Fourth, the moral superiority of the leaders of the liberalization and reform movement. The biggest Achilles heel in modern Chinese history is the Cultural Revolution. As an indirect influence of the Cultural Revolution, as many as thirty million people died, and a wide range of people, especially political, economic and cultural cadres were persecuted and thus involuntarily could not fulfill their roles. Most businesses did not function properly and the entire national economy was in chaos, which caused a huge economic regression. Schools of all levels closed down for a long time, which created a big intelligence gap. The biggest error of modern Chinese history and the Chinese Communist Party is, then, the Cultural Revolution. However, the leaders who led liberalization and reform, Deng Xiao Ping, Hu Yaobang, and Zaozyang, were not responsible for the revolution, actually they were ones who were persecuted during the incident. This kind of moral superiority, along with the apparent urgency of the task, became important stimuli for the pursuance of liberalization and reform.
Fifth, the international environment was favorable to China. At the end of the 70s, as part of its intention to isolate the Soviet Union, the US put much effort into bringing China onto the Western side, and many Western countries agreed with American policy. Many Western media wrote positively about China, while China did not make hostile statements about the Western countries. Western countries incorporated China into international foreign relations. At the same time, they did not pressure China to hasten its liberalization process. It was only eleven years later, after the Tiananmen Square massacre of 1989, that the Western countries started to pressure China.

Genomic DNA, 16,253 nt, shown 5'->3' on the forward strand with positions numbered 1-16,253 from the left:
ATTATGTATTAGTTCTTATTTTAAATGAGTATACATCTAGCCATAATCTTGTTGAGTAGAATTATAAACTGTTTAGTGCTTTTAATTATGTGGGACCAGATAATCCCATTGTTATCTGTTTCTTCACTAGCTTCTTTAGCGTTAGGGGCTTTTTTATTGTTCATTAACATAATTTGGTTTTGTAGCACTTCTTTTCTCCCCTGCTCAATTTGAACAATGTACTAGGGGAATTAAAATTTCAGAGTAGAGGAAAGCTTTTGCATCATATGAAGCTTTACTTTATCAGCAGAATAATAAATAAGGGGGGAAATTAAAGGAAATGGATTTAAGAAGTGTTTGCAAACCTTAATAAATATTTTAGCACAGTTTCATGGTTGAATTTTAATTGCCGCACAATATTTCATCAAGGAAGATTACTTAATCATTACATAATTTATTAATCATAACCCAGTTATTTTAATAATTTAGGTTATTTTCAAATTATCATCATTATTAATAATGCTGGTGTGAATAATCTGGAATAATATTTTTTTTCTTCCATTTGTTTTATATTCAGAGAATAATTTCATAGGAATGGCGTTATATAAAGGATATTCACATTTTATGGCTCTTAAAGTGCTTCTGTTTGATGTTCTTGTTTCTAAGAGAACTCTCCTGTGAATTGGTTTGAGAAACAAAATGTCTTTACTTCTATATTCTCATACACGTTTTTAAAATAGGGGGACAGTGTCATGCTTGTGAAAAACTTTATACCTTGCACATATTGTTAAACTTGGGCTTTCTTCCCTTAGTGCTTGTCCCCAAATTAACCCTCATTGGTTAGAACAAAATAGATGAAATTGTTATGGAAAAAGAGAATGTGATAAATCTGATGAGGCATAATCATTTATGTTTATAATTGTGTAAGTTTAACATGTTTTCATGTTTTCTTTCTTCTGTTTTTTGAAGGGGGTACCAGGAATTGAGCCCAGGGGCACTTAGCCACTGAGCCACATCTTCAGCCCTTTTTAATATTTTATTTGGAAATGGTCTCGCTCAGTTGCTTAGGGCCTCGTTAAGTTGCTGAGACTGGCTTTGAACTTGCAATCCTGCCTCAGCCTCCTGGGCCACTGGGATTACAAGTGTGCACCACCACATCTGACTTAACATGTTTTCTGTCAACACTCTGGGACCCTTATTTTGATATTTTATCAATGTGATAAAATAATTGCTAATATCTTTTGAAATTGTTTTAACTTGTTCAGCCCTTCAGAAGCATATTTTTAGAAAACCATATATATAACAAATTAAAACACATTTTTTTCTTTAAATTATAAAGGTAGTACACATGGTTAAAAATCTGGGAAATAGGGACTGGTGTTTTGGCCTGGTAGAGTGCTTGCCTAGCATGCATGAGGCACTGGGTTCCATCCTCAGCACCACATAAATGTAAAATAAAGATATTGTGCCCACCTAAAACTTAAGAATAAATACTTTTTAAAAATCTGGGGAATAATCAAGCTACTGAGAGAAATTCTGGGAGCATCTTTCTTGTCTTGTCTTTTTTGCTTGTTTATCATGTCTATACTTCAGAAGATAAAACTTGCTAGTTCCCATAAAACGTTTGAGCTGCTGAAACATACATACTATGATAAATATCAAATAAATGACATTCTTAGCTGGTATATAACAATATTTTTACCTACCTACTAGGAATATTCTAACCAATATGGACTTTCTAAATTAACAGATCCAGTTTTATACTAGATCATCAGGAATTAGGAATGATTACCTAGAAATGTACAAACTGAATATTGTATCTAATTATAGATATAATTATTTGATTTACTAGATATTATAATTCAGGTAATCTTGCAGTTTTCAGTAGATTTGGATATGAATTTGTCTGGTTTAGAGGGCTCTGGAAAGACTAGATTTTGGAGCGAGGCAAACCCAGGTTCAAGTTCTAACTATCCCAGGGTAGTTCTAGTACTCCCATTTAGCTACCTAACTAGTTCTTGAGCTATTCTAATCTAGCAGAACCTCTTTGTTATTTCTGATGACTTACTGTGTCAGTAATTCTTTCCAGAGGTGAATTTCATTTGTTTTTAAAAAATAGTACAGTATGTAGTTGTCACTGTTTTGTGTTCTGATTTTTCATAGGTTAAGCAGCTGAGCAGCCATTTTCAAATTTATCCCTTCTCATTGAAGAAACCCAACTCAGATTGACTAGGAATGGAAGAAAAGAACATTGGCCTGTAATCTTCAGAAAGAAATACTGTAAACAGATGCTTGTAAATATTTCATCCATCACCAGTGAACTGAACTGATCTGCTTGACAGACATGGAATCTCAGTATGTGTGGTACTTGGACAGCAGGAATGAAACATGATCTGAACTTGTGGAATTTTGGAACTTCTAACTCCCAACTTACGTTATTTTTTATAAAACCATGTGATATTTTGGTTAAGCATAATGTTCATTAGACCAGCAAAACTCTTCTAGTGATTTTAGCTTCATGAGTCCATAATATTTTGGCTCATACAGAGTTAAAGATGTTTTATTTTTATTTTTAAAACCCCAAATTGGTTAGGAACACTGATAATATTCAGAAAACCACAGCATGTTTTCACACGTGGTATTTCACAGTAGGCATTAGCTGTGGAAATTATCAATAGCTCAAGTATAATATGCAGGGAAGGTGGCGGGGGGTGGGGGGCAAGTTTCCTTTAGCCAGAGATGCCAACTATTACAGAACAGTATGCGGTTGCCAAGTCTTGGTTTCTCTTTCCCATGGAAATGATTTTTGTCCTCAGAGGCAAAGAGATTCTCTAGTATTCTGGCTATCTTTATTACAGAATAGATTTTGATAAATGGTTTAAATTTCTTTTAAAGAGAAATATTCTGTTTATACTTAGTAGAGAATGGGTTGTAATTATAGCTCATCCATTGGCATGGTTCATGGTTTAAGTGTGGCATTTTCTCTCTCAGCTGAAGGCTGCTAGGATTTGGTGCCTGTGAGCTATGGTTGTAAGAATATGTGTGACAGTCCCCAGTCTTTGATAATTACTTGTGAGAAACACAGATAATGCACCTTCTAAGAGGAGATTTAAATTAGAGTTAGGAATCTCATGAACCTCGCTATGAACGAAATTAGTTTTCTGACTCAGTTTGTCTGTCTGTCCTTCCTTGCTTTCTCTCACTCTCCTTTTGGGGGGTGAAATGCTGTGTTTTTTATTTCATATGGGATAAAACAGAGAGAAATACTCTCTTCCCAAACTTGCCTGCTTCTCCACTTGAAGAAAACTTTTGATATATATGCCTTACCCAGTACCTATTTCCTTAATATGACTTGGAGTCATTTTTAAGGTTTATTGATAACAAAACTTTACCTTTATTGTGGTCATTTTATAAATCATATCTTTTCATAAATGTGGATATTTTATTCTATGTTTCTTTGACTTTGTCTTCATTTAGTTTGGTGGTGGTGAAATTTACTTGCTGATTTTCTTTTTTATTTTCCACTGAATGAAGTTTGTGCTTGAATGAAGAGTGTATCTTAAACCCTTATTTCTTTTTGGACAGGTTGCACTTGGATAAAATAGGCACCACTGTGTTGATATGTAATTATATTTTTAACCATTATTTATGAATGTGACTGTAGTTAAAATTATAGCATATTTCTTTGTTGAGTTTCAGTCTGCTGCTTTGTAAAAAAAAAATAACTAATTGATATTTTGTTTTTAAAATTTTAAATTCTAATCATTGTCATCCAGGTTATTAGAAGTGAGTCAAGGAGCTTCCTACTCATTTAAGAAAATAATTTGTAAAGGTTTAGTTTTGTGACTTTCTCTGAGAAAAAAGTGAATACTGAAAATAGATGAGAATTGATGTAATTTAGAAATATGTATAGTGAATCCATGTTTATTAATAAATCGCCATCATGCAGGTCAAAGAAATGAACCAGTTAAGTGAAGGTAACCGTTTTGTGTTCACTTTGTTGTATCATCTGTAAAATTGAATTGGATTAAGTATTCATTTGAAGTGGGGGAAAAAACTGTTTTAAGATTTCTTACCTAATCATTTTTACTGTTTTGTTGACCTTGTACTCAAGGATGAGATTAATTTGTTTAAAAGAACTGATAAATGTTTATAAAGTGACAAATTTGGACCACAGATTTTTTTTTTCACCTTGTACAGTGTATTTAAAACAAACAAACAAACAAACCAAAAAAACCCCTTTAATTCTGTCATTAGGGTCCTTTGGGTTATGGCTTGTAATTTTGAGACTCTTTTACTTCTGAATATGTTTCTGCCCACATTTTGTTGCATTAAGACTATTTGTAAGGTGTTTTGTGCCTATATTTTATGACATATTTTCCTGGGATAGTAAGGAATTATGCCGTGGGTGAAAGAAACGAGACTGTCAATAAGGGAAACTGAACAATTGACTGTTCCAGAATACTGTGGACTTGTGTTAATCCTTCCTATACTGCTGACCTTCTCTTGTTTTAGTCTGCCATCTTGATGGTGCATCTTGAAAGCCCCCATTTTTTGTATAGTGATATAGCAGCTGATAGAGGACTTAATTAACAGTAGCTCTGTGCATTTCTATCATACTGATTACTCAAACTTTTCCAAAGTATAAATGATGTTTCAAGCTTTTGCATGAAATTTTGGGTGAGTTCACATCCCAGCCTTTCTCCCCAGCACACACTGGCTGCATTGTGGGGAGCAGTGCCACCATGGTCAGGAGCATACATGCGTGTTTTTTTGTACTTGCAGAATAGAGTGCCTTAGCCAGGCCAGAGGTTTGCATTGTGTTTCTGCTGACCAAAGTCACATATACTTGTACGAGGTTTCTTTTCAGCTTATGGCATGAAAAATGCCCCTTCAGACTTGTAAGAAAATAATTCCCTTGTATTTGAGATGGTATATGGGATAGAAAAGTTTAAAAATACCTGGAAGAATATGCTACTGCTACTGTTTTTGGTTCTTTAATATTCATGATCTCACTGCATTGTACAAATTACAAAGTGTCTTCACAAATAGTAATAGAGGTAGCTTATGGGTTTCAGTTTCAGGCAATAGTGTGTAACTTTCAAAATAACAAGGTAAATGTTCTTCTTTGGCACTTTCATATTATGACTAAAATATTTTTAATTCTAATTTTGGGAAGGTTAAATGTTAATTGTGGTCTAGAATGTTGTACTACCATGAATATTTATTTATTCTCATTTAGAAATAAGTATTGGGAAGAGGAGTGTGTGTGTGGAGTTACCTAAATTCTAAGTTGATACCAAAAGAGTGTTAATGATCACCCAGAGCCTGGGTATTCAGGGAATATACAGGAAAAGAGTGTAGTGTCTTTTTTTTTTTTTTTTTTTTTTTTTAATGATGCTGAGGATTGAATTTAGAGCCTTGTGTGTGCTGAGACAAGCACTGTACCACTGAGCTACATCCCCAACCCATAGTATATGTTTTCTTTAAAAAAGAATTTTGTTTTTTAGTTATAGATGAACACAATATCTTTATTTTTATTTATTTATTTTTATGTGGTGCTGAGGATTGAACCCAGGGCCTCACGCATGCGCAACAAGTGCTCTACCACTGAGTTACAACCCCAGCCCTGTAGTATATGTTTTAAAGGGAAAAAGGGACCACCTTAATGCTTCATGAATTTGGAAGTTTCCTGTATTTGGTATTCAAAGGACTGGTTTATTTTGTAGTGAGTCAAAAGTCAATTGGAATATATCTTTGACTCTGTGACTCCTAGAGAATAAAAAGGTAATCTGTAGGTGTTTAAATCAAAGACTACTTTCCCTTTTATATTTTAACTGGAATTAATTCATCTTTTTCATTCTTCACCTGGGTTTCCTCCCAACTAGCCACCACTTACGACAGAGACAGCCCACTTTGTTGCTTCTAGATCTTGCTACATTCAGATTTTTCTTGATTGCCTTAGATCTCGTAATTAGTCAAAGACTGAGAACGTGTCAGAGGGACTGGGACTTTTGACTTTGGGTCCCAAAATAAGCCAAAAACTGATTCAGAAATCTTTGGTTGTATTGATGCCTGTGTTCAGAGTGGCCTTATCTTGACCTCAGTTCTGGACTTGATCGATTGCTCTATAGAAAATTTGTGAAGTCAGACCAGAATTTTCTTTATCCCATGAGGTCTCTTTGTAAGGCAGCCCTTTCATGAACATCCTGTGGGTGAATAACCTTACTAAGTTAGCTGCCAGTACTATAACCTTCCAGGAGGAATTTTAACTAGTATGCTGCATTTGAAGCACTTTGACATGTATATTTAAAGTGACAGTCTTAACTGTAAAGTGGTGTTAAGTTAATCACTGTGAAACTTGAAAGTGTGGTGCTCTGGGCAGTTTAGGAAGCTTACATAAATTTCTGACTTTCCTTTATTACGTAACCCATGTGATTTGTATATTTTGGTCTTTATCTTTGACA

Note that although there are some differences, for Vietnam the process was more or less the same. Vietnam’s liberalization process (called “Doi Moi”) had its basis in victory in a long war, which also created a high sense of dignity and power that led liberalization and reformation efforts. This may be in part different from the Chinese precedent, but the two cases are fundamentally similar. The main point to take from this is that North Korea is not like either China or Vietnam.
The case for present-day North Korea is completely different.